Scores


by Group


Pre-
Grade


and Grade.


and Postapprehension Means


Level


S 9 5 * *


Summar

Summar
Group


of MANCOVA Postapprehension


MANCOVA Postapprehension


- Grade


S 0 9


*


by
a *


Summary


MANCOVA P


ostapprehension


High Apprehensives


Rater


Reliability


. 5 9 S S S 0 9 81


Pre-
Grade


and P


ostachievement


Level


Summary of


Summary


Means


. * 82


MANCOVA Postachievement.


of MANCOVA Pos


* . 83


achievement


High Apprehensives


I * *


Pre-


and Pos


apprehension


and Achieve-


ment Means


. S S * *


4-11


Summary


of Findi


ngs by


Grade


Level


. 88


Summary of


to Hypotheses


the Relationship


Grade


Level


of Findings
0 9 0 5 5 5 5


Grouo


Differences


For Variable











Group


Comparisons


For Postachievement


High Apprehensives.


. . . . 132


Pre-


and Postwriting


Apprehension


Scores


roup


S. a a a 138


Pre- and Postwriting Achievement


cores


Group


S .


S. . . 143


Responses


to Apprehension


Researcher


Responses


at Study'


to Achievement


Researcher


at Study's


stions


End. .

Questions
End. .


Asked


Sa a .


Asked


.











Abstract


of Dissertation


Presented


to the Graduate


School


of the


University


of Florida


in Partial


Fulfillment


of the Requirements


for the Degree


Doctor


Philosophy


EFFECT OF


SHORT WRITING ACTIVITIES


ON WRITING


APPREHENSION AND


OF MIDDLE


SCHOOL


ACHIEVEMENT


STUDENTS


Joan


August,


Kaywell

1987


Chairman:


Dr. H.


Co-Chairman:


Thompson


Robert


Fillmer
Wright


Maj or


Department


Instruction


and Curriculum


The purpose of


this


research


was to investigate


the effect


of short


writing


activities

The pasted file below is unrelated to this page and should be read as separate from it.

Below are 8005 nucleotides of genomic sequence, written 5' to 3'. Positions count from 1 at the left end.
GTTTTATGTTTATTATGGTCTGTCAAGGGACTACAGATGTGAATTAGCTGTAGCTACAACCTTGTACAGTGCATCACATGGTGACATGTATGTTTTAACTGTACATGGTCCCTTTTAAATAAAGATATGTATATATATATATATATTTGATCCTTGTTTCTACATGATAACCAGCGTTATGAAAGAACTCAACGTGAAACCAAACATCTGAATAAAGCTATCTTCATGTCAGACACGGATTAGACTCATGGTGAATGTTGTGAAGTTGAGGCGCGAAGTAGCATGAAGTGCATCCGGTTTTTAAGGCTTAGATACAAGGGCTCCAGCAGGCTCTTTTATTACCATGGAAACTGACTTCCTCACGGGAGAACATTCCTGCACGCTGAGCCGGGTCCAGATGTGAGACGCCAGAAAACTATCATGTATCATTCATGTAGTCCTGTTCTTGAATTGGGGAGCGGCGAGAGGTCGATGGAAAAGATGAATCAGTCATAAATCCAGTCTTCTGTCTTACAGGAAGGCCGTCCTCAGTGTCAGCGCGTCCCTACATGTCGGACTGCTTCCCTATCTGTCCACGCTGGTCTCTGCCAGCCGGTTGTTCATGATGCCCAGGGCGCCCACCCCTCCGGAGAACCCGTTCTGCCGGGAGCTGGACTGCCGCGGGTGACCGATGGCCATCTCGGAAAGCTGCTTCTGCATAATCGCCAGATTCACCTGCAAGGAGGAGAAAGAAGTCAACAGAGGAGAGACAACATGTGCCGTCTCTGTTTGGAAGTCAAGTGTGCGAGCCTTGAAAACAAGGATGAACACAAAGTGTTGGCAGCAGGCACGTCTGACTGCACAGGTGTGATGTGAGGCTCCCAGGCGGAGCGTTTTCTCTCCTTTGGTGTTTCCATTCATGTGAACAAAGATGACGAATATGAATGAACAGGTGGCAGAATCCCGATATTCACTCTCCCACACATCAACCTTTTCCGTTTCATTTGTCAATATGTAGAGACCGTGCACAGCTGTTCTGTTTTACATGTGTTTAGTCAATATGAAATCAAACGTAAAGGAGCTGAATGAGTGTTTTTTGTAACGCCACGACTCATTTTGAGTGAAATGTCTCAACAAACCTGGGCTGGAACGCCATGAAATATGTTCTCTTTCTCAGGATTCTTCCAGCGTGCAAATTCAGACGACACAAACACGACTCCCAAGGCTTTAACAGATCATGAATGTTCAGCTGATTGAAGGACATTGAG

(SWAs)


on students'


writing


apprehension and


achievement


with


special


emphasis


on initially


high


apprehensive


students.


Writing


apprehension


levels were


measured


the Daly-Miller


Writing


Apprehension Measure.


Writing


achievement


was measured


the holistic


evaluation of


compositions.


The apprehension measure


and composition


were


completed


221 middle


school


students


control


and two


experimental


groups)


at the beginning


and ending


of a six-week


period.


two experimental


groups


one


without


feedback


(Exl)


one with


returned


dail


feedback

y during


(Ex2),

this s


wrote


tame


a SWA which


six-week


was collected


period.









seventh,


and eighth grades


differences among


the (H1)


There

posttest


will


writing


no significant

apprehension scores


and (H3)

and Ex2


posttest

students:


writing a

and there


achievement


will


scores


no significant


the Control


diff


, Exl,


erences


among


the (H


posttest


writing


apprehension


scores


and (H4)


posttest


writing


achievement


scores


of initially


high


apprehensive


Control,


Exl,


and Ex2 students.


The null


hypotheses


were


retained


for all conditions


except


for apprehension


levels


of seventh graders


in Exi.


At the


seventh grade

significantly

Examination o

apprehension


the frequent


reduced stu

f the trend

was slightly


use of


dents


SWAs


level


scores


reduced


reveal


using


with


no feedback


writing

4d that


either


apprehension.

students"


experimental


method


investigated.


There


were


no significant


differences


between experimental


and control


groups


on overall


quality


posttest


compositions.


More


writing


research


apprehension


needs


while


to be done


increasing


concerning


achievement.


the reduction


Post


findings


at the middle


school


were


consistent


with


research


findings


at the college


level


which suggest


that


apprehension


assoc


iated


with writing


performance.


means


of high,


moderate


and low